election results, Fayette County Election Bureau

Fayette County provisional ballots approved, rejected

Patty Yauger, Herald Standard

The Fayette County Election Bureau continues to verify each ballot cast in the general election and on Tuesday added about five dozen provisional ballots to the list for inclusion in the total number.
In unanimous action, the county Election Board Commissioners Angela M. Zimmerlink and Dave Lohr, along with attorney Mark Mehalov authorized
provisional ballots cast by 46 voters to be fully accepted and 10 others to be partially approved.
Provisional ballots are used at the polling places when questions arise about the voter’s eligibility to vote in that location or if their name is not included
on the registration list.

A full count is permitted if voting occurs in the voter’s same legislative district and receives election board approval.
For example, a Uniontown resident that was registered to vote was given a provisional ballot when he did not furnish election officials with his
Larry Blosser, election bureau director, said that first time voters, whether due to a change in residence or first-time registration, are required to produce a photo identification.
Because the voter was found to have properly registered, voting took place in the correct precinct and all the signatures matched, the election board approved the complete provisional ballot.
In another case, a Redstone Township voter was required to cast a provisional ballot when the name she gave election poll workers did not match the name on the election bureau list.
Blosser said that it appeared that since the prior election the voter’s name had changed, but she had failed to notify the election bureau to update her information.
The election board also authorized a ballot to be counted for those that had wrongly been listed by the state Department of Transportation as residing in Westmoreland County when it could be verified his residence was in Fayette County. The election board approved partial vote counts for those that were registered in one legislative district, but opted to vote in another district. Blosser said the 10 provisional ballots that offered votes in the presidential, senatorial, and congressional races would be included in the county vote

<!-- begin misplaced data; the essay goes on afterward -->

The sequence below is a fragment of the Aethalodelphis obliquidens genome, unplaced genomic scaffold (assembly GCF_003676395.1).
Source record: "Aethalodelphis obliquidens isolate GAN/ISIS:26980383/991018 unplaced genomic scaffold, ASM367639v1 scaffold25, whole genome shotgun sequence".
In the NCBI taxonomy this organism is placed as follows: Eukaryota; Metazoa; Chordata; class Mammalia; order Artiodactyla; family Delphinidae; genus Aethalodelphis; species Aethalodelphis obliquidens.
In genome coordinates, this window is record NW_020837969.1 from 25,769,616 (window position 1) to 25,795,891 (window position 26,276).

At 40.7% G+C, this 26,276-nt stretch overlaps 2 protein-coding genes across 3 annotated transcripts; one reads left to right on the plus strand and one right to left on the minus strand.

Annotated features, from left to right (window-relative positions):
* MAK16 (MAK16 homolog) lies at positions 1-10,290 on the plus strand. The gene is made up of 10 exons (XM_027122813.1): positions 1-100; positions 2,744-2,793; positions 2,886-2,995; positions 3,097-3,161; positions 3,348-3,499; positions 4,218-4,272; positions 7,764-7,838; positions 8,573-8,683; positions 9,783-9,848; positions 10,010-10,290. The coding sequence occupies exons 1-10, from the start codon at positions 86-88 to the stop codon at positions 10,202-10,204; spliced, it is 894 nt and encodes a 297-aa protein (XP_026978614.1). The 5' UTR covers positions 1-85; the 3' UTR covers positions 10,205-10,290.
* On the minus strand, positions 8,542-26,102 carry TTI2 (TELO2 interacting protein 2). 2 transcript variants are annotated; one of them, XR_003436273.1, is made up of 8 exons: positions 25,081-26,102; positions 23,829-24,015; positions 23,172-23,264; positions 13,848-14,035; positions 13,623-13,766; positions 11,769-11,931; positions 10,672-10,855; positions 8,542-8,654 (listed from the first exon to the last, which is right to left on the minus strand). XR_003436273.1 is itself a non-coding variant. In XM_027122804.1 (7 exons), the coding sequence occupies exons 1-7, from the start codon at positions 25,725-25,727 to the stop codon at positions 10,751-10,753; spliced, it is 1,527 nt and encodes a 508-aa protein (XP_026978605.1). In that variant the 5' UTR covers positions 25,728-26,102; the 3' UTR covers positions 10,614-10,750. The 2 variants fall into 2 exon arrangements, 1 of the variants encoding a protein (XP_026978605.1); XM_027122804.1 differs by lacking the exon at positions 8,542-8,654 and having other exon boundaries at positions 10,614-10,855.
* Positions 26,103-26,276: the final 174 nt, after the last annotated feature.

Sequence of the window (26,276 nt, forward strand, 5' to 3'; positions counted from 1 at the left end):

count, in addition to the ballot question regarding the retirement age for judiciary members.

Several of the voters were working the polls outside their legislative districts and cast a provisional ballot at that location. Blosser said poll workers were advised in advance that they were eligible to submit an absentee ballot in advance of the election.
The board rejected 22 provisional ballots after it was learned that the voters were not eligible to vote. Blosser said in one case a Brownsville Township voter cast a provisional ballot in Luzerne Township when it was found his name was not listed. He was
also found to have cast a conventional ballot in Brownsville Township. While questions arose about a second vote, Zimmerlink speculated that the voter was “concerned” that his provisional ballot may not be counted and returned to his voting district to cast a ballot.
“It may or may not be a criminal attempt (to cast a multiple vote),” said Zimmerlink, adding that every attempt is made by the election bureau to have voters cast ballots in their appropriate precincts. “Many voters become distraught or put out that they are not in the correct voting precinct in the first place.”
Lohr noted that although the board rejected the provisional ballot, the conventional ballot was counted. Other provisional ballots were rejected because the voter was not registered in Fayette County to do so. Blosser said that his office will contact those that had submitted a provisional ballot and provide information as to how to register to vote, change their name or address or verify their polling place.
Turning to a related matter, Zimmerlink said the commissioners are considering a request by Blosser to raise the stipends paid to election poll workers, including judges, clerks, inspectors and constables. However, the pay hike, if approved, would not be effective until 2018. “We are not permitted to give an increase during their term,” said Zimmerlink of the delay. A public hearing must be held in advance of the increase.

The board also discussed the anticipated purchase of new voting equipment for the 2019 or 2020 elections. Blosser said it is likely the state will move to an all paper ballot system that will likely cost the county about $2 million. “We are going to have to start setting money aside,” said Zimmerlink. In other business, Zimmerlink commended Blosser and the election bureau staff for their efforts on election day. “The (bureau) staff did a very good job this year,” she said. “I received some very good, positive feedback.” Blosser agreed, adding that in addition to the routine duties, also oversaw the in-house
printing of ballots and other documentation. “They did a fantastic job,” he said. “They stepped up to the plate.” Blosser, meanwhile, said that the bureau staff continues to count the ballots and anticipates the election board will sign off on the count on Friday. The public is given five days to appeal the inclusion of a vote before the count is certified.


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